planting daffodils

planting bulbs

Yesterday, during a break in the storm, I planted daffodils with my granddaughter Kelly. She’s 3. We had a bag containing 50 bulbs and we planted them all in rough areas where I want a bit of colour next spring. She used a small trowel and fork to begin the hole and then I used a bigger garden fork brought from England by John’s mother after her mother died in the early 1980s. It’s a fork that travelled from Sheffield, where John’s grandparents lived and where his mother was born in 1920 and where John was also born in 1947, to Felixstowe on the Suffolk coast where Grandmother Mabel went to live after she was widowed.

When the holes were deep enough for the bulbs, I scattered a handful of bone and kelp meal and Kelly placed the bulbs in, rooted end first, three or four in each hole, and then we covered them up with the soil and moss we’d dug up. I was surprised at how patient she was. Her mum and dad said she wants to be a gardener when she grows up and she certainly has the stamina for it at this point in her life, because part-way through our planting, it began to rain again. Digging, placing the bulbs, covering them up…and walking to the next area. I’ll take a photograph of them when they’re in bloom, I promised her.

We planted ten bulbs in the little enclosure where I put a copper beech tree the summer after my mother died. I planted it in memory of my parents, in memory of Bukovina, where my grandfather came from in the early years of the 20th century. Bukovina means “place of beech trees” and this tree will outlive us.  Its leaves are the most beautiful coppery brown and they have a lightness to them.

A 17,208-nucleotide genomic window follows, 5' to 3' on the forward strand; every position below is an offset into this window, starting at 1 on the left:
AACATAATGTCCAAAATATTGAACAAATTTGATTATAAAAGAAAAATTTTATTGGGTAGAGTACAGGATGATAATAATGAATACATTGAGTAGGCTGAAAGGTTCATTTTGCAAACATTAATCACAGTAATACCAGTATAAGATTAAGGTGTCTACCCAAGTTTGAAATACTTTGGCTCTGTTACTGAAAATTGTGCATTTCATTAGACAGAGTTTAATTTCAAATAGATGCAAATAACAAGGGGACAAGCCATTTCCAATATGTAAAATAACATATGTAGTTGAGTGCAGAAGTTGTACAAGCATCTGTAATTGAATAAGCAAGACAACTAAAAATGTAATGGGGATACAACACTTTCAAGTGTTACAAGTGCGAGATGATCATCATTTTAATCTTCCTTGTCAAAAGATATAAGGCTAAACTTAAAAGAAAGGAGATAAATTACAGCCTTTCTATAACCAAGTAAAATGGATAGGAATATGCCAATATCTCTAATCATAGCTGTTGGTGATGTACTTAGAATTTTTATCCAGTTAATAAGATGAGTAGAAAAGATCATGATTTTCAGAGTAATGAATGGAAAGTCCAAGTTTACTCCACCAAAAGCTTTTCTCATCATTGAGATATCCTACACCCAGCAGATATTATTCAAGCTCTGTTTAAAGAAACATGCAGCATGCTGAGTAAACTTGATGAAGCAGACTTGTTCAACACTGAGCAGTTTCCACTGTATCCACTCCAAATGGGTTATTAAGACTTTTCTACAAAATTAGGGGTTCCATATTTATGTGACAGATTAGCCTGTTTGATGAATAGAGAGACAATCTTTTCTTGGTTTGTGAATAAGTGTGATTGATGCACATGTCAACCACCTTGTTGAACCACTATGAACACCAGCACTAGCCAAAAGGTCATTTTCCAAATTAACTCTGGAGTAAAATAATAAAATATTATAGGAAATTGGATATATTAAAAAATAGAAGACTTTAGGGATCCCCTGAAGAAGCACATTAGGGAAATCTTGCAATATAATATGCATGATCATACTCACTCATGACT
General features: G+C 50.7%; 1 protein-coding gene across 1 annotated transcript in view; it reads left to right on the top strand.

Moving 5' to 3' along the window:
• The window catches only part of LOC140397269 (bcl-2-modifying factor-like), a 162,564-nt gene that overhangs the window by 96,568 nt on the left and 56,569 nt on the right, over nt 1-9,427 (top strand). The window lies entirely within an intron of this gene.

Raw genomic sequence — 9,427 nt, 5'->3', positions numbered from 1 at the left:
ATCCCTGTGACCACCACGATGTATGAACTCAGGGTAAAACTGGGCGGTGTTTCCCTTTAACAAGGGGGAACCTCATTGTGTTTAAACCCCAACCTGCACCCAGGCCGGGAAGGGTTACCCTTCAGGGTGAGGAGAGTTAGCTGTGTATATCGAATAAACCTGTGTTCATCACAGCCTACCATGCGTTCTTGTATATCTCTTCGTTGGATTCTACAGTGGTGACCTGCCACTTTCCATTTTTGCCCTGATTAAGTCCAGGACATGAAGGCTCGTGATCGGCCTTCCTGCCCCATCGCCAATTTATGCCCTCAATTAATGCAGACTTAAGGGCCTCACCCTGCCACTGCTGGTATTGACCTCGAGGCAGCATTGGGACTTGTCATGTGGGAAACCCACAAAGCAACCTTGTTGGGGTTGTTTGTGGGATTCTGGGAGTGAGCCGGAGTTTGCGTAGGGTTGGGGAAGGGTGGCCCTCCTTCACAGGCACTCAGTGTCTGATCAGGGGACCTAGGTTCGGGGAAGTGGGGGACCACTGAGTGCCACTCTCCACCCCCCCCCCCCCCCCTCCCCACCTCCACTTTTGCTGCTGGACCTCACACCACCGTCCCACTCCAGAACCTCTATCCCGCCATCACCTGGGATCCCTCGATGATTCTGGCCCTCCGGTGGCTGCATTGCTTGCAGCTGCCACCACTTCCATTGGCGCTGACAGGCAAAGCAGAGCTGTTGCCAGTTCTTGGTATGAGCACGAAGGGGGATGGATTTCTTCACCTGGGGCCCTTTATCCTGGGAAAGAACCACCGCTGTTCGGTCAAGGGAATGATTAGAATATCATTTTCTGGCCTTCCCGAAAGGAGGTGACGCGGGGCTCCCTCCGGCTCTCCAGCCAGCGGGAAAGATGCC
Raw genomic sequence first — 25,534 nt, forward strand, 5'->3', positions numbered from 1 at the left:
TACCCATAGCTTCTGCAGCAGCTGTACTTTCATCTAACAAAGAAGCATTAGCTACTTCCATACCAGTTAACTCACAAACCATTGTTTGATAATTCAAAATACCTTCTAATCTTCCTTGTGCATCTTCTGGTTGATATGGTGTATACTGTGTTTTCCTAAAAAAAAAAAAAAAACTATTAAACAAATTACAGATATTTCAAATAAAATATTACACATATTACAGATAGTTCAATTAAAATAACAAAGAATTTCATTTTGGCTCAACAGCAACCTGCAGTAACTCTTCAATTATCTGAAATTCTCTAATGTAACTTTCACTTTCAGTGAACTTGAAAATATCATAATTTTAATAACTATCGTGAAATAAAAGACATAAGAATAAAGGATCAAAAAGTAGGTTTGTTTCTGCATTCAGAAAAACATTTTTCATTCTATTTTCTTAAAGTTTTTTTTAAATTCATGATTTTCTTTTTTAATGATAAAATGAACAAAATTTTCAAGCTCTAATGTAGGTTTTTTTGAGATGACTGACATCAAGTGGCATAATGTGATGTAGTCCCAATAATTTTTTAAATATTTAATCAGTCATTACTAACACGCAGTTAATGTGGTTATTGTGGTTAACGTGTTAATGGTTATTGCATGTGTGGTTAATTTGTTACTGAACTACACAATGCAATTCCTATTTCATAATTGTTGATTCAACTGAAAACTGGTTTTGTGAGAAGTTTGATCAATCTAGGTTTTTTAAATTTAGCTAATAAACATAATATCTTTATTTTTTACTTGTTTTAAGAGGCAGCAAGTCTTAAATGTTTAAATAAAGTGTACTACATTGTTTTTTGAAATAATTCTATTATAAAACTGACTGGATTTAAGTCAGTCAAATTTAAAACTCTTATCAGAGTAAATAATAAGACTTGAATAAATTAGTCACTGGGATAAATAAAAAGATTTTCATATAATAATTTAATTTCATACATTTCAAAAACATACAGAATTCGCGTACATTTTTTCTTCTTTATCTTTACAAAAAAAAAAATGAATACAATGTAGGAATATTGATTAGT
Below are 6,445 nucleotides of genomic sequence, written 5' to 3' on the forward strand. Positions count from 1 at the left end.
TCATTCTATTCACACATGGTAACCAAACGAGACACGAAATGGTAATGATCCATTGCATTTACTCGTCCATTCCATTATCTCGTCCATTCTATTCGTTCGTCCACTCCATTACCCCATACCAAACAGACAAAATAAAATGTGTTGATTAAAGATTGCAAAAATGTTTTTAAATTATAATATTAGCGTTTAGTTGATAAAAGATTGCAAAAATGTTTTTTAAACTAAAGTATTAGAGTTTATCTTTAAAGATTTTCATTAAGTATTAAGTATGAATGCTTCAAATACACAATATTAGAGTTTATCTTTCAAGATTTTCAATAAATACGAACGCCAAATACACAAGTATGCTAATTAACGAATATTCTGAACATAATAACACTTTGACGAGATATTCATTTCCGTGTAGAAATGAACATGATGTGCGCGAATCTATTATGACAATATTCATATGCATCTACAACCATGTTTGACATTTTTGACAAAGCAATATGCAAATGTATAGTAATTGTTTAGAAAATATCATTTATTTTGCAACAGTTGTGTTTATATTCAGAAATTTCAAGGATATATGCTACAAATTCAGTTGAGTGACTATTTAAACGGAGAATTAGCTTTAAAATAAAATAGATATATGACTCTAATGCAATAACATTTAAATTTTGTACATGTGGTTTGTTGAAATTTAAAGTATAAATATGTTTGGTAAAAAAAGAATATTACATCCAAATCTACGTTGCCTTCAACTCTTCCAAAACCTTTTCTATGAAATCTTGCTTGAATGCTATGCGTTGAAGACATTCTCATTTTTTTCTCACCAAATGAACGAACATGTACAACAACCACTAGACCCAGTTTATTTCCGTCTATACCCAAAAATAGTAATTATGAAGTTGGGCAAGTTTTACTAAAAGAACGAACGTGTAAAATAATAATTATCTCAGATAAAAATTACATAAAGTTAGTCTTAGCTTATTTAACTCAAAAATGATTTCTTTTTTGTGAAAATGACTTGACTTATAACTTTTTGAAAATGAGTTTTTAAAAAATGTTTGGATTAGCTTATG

While we were planting daffodils, Auntie Angie was walking around with her brother Brendan (Kelly’s father) and Henry, who is 1. Angie showed her nephew and niece a tiny salamander she found under a rock.



It warmed up in Angie’s hand and was eager to return to its rock. I thought of a poem by Denise Levertov, “Living”, which somehow was about our day, our lives:

A red salamander
so cold and so
easy to catch, dreamily

moves his delicate feet
and long tail. I hold
my hand open for him to go.

Each minute the last minute.

spring bells

Tomorrow we’re heading away for a couple of weeks so I’ve just been wandering around, seeing what’s in bloom (not much: miniature daffodils, crocus, snowdrops, a few stray blossoms on the rosemary bushes), and generally sighing heavily at all the work there is do around our garden. It’s not that I mind the work — I love it! But I’m wondering about time. Will there be enough? I’m also moving quite rapidly to the conclusion of my novella-in-progress (Patrin) and I’m trying to slow down that process, to spin it out a little longer, as I’m enjoying the writing of this book so much. My character is in the maple pastures, the javoriny (and any of my Czech friends can correct me if I’ve misunderstand this concept) which I think are the grassy areas in mixed forests in the Beskydy Mountains of eastern Moravia.

So, time is what I’m thinking about, and spring flowers, and also the fact that the two lovely female deer who visited regularly last spring and summer have been around again. Their small heart-shaped footprints are in the mud and they’ve been grazing on daylilies. I wish they wouldn’t but how to stop them? We no longer have a dog, always the best protection against deer in the past. When I came in from my wandering, I was looking at the rose around the front door, wondering if I’ve pruned it enough (it’s very rampant), and I noticed the elephant bells hanging there.


They might be a solution if only one had enough of them. How lovely that would be — the sound of thousands of elephant bells in the wind! But honestly I can’t imagine them keeping deer away, or elephants for that matter.

Here’s a bouquet for St. Patrick’s Day!